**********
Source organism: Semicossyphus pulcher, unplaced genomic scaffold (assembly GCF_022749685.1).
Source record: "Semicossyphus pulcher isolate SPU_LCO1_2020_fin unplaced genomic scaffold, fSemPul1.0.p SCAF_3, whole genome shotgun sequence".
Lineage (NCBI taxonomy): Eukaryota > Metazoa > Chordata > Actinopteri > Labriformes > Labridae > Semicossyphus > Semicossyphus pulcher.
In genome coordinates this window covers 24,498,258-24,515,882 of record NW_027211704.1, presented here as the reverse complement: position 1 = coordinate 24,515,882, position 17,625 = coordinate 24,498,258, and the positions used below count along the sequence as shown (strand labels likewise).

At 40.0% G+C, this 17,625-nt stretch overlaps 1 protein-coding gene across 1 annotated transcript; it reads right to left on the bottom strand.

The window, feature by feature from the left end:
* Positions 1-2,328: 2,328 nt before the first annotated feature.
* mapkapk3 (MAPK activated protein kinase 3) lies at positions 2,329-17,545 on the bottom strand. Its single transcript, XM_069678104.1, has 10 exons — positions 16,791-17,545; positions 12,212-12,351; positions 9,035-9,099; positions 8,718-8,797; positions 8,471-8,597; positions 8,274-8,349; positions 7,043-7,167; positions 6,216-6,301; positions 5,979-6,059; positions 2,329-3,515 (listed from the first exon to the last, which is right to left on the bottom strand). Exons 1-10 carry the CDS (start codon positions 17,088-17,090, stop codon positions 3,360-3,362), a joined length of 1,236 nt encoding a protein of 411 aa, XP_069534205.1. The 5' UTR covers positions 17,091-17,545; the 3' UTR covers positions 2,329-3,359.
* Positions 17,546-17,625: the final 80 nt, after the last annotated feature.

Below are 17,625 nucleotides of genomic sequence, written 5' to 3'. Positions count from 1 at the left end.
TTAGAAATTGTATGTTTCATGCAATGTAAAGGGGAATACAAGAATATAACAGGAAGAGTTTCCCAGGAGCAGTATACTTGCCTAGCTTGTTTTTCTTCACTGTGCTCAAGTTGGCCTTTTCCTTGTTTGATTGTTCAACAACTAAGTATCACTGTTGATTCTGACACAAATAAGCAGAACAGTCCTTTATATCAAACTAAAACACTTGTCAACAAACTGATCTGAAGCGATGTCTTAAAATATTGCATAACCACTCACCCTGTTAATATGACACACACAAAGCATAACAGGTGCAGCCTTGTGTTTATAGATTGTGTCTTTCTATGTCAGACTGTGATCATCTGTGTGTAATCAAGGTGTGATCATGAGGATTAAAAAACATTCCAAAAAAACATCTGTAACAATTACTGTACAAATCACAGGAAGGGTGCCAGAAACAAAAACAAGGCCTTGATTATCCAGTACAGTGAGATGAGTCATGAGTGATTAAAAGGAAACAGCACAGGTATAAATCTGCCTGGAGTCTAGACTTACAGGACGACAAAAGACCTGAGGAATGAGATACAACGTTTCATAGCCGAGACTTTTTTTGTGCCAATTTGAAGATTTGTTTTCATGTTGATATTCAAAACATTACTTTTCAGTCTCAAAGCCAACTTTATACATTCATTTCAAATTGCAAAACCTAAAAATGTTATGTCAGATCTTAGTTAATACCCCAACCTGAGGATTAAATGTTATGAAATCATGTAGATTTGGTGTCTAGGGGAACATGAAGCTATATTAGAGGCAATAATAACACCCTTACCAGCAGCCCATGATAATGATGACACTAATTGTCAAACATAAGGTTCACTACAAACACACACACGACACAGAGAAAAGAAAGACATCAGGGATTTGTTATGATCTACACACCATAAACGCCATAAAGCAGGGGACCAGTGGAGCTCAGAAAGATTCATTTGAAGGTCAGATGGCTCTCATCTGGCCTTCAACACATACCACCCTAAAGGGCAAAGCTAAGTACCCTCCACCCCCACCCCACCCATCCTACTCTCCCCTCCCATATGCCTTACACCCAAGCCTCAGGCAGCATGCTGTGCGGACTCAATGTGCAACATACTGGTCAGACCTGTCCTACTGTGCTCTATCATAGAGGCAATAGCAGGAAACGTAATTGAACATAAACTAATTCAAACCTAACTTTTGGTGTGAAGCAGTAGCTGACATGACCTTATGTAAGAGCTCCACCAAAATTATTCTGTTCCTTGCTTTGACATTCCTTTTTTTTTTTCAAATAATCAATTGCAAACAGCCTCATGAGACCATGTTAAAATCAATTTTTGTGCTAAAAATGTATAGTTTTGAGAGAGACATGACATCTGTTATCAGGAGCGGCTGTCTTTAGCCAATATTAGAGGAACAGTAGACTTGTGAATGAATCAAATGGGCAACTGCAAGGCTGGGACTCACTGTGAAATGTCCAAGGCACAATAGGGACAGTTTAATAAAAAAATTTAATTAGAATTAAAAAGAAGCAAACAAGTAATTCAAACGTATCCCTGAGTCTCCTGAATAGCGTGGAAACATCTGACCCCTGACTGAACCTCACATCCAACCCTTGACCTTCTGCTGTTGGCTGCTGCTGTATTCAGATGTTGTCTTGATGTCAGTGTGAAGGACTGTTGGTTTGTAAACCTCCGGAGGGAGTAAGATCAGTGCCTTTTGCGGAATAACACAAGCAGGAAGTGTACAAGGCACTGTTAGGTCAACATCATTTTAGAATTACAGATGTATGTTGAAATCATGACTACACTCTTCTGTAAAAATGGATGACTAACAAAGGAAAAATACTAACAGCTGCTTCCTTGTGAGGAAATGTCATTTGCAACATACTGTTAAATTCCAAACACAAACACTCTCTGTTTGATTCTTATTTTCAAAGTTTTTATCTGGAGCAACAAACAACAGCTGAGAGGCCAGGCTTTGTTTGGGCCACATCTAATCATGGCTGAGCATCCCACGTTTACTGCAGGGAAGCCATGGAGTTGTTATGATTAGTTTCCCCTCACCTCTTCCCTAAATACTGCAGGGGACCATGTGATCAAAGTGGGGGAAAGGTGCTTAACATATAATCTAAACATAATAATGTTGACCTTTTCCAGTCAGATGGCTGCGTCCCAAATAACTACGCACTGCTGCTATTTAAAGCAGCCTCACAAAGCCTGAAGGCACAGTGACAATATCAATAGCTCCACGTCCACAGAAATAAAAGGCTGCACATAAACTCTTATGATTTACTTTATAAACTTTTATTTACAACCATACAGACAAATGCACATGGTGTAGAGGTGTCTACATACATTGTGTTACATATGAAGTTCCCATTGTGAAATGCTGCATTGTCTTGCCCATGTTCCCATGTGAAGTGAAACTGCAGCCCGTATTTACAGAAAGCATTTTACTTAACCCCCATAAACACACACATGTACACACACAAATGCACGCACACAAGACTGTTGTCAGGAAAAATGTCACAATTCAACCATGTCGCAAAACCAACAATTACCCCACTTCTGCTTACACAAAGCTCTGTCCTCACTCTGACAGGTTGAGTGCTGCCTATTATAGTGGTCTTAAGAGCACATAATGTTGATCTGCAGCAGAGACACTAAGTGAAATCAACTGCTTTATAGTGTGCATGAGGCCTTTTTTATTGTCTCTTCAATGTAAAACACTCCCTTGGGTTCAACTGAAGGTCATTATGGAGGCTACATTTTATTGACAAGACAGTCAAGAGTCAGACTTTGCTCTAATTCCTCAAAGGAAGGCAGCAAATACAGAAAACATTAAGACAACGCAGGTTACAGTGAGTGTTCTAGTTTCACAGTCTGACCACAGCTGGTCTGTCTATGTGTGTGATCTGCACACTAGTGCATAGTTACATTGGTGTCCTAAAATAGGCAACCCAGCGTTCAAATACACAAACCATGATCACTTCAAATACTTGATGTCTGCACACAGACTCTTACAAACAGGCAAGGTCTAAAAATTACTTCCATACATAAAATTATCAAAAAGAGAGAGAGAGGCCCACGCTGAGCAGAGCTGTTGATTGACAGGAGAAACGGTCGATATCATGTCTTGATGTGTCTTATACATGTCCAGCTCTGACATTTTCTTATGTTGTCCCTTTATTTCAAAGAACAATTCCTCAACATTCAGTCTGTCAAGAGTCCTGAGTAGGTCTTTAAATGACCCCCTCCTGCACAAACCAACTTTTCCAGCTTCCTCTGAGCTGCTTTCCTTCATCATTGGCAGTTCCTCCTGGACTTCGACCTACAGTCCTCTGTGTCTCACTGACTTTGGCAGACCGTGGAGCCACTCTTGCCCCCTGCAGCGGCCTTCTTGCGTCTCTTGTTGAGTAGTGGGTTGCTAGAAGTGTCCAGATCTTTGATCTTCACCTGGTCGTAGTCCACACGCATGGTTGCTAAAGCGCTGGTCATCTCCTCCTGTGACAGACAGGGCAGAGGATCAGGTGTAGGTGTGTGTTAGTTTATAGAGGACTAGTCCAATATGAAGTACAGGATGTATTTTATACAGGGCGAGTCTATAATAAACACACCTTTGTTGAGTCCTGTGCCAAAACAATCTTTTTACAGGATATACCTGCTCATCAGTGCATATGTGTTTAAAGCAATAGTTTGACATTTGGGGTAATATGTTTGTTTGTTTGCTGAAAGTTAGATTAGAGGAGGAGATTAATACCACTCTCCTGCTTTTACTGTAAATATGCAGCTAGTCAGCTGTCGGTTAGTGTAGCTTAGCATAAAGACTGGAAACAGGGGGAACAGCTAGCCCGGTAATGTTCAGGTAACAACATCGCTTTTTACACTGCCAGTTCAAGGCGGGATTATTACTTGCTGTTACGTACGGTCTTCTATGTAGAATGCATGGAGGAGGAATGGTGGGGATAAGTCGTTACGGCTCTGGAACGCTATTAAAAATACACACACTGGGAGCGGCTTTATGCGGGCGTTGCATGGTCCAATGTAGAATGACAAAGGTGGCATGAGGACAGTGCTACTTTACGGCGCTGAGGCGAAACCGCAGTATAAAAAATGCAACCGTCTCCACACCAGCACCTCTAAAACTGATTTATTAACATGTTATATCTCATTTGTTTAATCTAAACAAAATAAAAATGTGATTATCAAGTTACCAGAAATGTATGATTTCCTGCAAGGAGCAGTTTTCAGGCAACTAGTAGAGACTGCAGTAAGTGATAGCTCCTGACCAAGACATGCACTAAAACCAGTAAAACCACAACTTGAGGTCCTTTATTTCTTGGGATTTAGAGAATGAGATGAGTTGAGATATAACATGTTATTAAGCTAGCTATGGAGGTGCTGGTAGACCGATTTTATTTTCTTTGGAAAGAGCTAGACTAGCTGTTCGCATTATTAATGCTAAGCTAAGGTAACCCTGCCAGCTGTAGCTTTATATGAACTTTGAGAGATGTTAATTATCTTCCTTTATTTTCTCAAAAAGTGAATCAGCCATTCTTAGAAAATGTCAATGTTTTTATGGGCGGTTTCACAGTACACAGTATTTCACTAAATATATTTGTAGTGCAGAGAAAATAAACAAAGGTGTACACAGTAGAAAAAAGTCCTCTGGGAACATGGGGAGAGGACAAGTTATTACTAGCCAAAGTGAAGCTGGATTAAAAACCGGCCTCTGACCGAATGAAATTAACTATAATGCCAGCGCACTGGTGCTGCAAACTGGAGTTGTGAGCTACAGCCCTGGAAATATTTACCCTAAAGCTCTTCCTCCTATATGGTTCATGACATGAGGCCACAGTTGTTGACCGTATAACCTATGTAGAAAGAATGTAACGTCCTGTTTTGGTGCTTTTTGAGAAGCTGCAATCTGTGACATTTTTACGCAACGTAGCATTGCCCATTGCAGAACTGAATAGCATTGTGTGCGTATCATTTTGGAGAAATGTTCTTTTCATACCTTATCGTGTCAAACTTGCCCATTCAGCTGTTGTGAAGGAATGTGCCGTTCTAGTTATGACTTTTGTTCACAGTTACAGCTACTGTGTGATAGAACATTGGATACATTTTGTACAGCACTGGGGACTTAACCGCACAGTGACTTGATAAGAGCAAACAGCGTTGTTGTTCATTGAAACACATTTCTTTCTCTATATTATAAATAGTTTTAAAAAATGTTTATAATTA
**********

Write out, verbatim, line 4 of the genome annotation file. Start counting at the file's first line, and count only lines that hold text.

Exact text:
In genome coordinates this window covers 24,498,258-24,515,882 of record NW_027211704.1, presented here as the reverse complement: position 1 = coordinate 24,515,882, position 17,625 = coordinate 24,498,258, and the positions used below count along the sequence as shown (strand labels likewise).